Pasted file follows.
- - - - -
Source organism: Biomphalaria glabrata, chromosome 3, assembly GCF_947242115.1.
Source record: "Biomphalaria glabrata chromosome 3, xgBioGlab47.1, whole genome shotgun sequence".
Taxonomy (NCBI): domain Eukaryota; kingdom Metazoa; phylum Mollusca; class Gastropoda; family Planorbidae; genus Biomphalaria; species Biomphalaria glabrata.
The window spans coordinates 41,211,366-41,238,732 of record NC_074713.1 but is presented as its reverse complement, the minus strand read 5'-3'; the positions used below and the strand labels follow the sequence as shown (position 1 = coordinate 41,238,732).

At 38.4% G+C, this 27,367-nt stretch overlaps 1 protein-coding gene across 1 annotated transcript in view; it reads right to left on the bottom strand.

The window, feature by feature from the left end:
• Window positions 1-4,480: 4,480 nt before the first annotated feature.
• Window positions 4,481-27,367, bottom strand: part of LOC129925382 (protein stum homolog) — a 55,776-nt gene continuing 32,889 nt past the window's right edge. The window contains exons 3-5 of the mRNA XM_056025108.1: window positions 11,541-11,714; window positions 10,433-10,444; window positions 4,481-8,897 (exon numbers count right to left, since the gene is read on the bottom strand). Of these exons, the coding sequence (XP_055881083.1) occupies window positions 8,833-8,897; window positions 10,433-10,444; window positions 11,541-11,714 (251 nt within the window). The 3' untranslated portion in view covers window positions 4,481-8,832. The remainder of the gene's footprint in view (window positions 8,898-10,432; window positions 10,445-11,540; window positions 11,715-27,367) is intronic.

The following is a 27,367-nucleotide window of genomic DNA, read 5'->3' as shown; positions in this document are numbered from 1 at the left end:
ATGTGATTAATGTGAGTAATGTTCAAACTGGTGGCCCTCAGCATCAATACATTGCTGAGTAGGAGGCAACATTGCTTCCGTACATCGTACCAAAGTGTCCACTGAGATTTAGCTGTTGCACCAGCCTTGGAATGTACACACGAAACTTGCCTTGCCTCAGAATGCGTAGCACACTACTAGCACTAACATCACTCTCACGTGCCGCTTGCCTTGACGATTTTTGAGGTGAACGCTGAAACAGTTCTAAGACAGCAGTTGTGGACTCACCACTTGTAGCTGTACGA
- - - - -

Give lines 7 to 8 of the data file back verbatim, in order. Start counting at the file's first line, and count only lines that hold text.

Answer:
• Window positions 1-4,480: 4,480 nt before the first annotated feature.
• Window positions 4,481-27,367, bottom strand: part of LOC129925382 (protein stum homolog) — a 55,776-nt gene continuing 32,889 nt past the window's right edge. The window contains exons 3-5 of the mRNA XM_056025108.1: window positions 11,541-11,714; window positions 10,433-10,444; window positions 4,481-8,897 (exon numbers count right to left, since the gene is read on the bottom strand). Of these exons, the coding sequence (XP_055881083.1) occupies window positions 8,833-8,897; window positions 10,433-10,444; window positions 11,541-11,714 (251 nt within the window). The 3' untranslated portion in view covers window positions 4,481-8,832. The remainder of the gene's footprint in view (window positions 8,898-10,432; window positions 10,445-11,540; window positions 11,715-27,367) is intronic.